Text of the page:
There will always be a certain rose tinted view of the past when it comes to the movie industry, and with a film set during the so called Golden Age of Hollywood this is certainly the case. But rather than focus simply on the production of grand scale epics and musicals, this is another oddball Coen Brothers picture so it's also full of behind the scenes in-fighting, gossip column writers and potential career wrecking political scandals. But with all this material to cover as well as a large amount of detail to be included to recreate the size of film shoots and the number of people involved, it's probably no surprises that there's a certain lack of focus. Can the studio system which produced the phrase a cast of thousands be easily viewed through the perspective of one character?
Eddie Mannix (Josh Brolin) has a tough job to do. As a studio "fixer" he works for a thinly veiled MGM to smooth over all kinds of problems including directors and actors coming into conflict, starlets being involved in scandalous photo shoots, and managing what kind of information the press wants to write about. His attempts to quit smoking are certainly not going to be easy under such pressure, and on top of this his own personal pride is in question during shady meetings with Lockheed personnel who want to offer him an easier path. All of his problems begin to mount as Baird Whitlock (George Clooney) star of the title film Hail, Caesar! is kidnapped during filming by sinister forces.
All of these elements give the whole thing a scattershot, sketch like feeling as it moves from one set piece to the next, between lavish sound stages and studio boardrooms. It's an impressive recreation. Channing Tatum is impressive during a song and dance number and there are also synchronised swimming sequences with Scarlett Johansson and Roman legions being led by Clooney and Clancy Brown. Mannix rushes from one room to the next to try and solve issues with pregnant stars and actors who can barely talk being forced into features they have no experience with, all the while waiting on information from both kidnappers and potential employers.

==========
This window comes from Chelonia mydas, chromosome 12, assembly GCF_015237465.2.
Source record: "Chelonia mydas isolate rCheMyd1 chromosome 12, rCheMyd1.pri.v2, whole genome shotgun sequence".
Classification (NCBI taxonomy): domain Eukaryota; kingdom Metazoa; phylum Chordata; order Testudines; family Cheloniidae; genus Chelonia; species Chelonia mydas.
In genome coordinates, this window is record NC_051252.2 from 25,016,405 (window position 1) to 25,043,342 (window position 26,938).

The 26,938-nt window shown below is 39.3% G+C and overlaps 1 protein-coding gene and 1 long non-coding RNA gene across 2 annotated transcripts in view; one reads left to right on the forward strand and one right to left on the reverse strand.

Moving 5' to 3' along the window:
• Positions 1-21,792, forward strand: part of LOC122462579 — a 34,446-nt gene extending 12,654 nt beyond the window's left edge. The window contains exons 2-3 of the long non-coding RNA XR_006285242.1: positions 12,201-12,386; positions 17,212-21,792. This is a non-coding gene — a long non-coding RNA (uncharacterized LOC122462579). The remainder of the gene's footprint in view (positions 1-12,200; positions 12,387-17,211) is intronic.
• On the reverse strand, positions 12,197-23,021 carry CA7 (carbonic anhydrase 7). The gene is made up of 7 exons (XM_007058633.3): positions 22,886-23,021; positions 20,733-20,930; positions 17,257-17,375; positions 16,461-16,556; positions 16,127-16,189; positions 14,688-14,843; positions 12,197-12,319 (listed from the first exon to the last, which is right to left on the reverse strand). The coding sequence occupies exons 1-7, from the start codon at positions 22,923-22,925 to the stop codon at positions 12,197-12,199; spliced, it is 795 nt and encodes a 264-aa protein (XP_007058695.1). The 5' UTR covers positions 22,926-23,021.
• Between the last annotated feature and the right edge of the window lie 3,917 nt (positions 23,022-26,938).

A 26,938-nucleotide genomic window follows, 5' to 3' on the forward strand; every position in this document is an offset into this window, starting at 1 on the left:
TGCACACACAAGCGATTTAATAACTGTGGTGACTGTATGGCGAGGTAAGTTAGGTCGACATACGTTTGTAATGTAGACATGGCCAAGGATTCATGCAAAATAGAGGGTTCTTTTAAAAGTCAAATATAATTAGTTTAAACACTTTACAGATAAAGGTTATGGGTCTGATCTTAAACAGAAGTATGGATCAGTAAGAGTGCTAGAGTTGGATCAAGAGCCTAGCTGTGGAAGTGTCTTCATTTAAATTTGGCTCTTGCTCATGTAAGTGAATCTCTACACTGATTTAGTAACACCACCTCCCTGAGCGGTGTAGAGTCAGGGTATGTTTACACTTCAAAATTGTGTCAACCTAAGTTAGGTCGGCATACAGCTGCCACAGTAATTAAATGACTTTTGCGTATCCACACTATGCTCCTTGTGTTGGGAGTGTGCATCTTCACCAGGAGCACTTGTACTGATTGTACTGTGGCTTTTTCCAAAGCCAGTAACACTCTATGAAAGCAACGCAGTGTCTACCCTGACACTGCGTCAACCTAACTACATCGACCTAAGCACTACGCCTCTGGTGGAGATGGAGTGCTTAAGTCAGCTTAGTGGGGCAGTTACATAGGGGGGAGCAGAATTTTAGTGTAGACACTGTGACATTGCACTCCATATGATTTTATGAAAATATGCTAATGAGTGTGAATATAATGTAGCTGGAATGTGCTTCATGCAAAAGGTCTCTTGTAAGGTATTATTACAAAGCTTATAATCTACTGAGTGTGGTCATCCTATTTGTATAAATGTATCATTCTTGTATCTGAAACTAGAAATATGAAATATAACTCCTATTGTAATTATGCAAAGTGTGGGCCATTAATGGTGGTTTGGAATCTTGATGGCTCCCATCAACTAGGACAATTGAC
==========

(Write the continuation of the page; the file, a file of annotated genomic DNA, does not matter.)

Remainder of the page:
But this is primarily a comedy and a lot of this stuff is good fun, particularly during the titular films production. It's all done with a certain amount of silliness and a sense of nostalgia - it's no coincidence the film is set in 1951, the year Quo Vadis was released. Visual gags during early screenings have missing scenes replaced with text declaring "divine presence yet to be filmed" and director's cues can be heard yelling "squint at the grandeur!" as Clooney meets the holy son. A boardroom scene with Robert Picardo as a rabbi meeting Mannix and other religious leaders on how to best depict such moments raises a few good chuckles as well. There's plenty of awkward humour as Ralph Fiennes tries to direct a star known for riding horses and making lassos on screen for a classy costume drama, and Coen regular Frances McDormand gets a single but memorable moment during a cutting room mishap.
Describing all of this does highlight the main issue though, and it's something which effects the narrative as things jump from one weird character to the next. In a way this gives a great sense of the pressure Mannix is under, but from a pacing perspective it's not quite so effective. For fans of the film making duo there are enough highlights along the way, but it's not up there with the best they've done. It's a fun ride but the journey is a little too rough and patchy to be a total success.
THE LOBSTER (2016)
It's not often you get an absurdist dystopian comedy, but here we are. The Lobster is the story of David (Colin Farrell) who is staying at an isolated hotel. Here the occupants are given a limited number of days to find a romantic partner or face the consequences - transformation into an animal of their choice. Initially this just seems to be a kooky idea played for laughs as all the residents are weird, awkward people who lack any charisma and real people skills. However there's a certain bleak sci-fi element permeating the whole thing as it's shown to be part of a society where couples are the only accepted people and "loners" hide out in the wilderness avoiding capture. As a critique of everyday social constructs it's pretty cutting, and there are a lot of strange and sinister moments as David meets other, similarly desperate characters and more information about the outside world is revealed.
However beyond the critique of a place where marriage and companionship are given more weight than they probably deserve, things feel a bit stretched out. There are a lot of jokes about the cast trying to find partners based on trivial similarities like being short-sighted or having a limp, which of course is no basis for lasting romance and is easy to fake. Outside the confines of the hotel the world is interesting but less compelling as the loners avoid the authorities and plan attacks to ruin existing relationships in retaliation. This is a single joke concept though, and it's not really something which works at this length. It's strange and sad, often funny and often cringe inducing, but the running time just feels a bit much for something which could have been sharper and more pointed.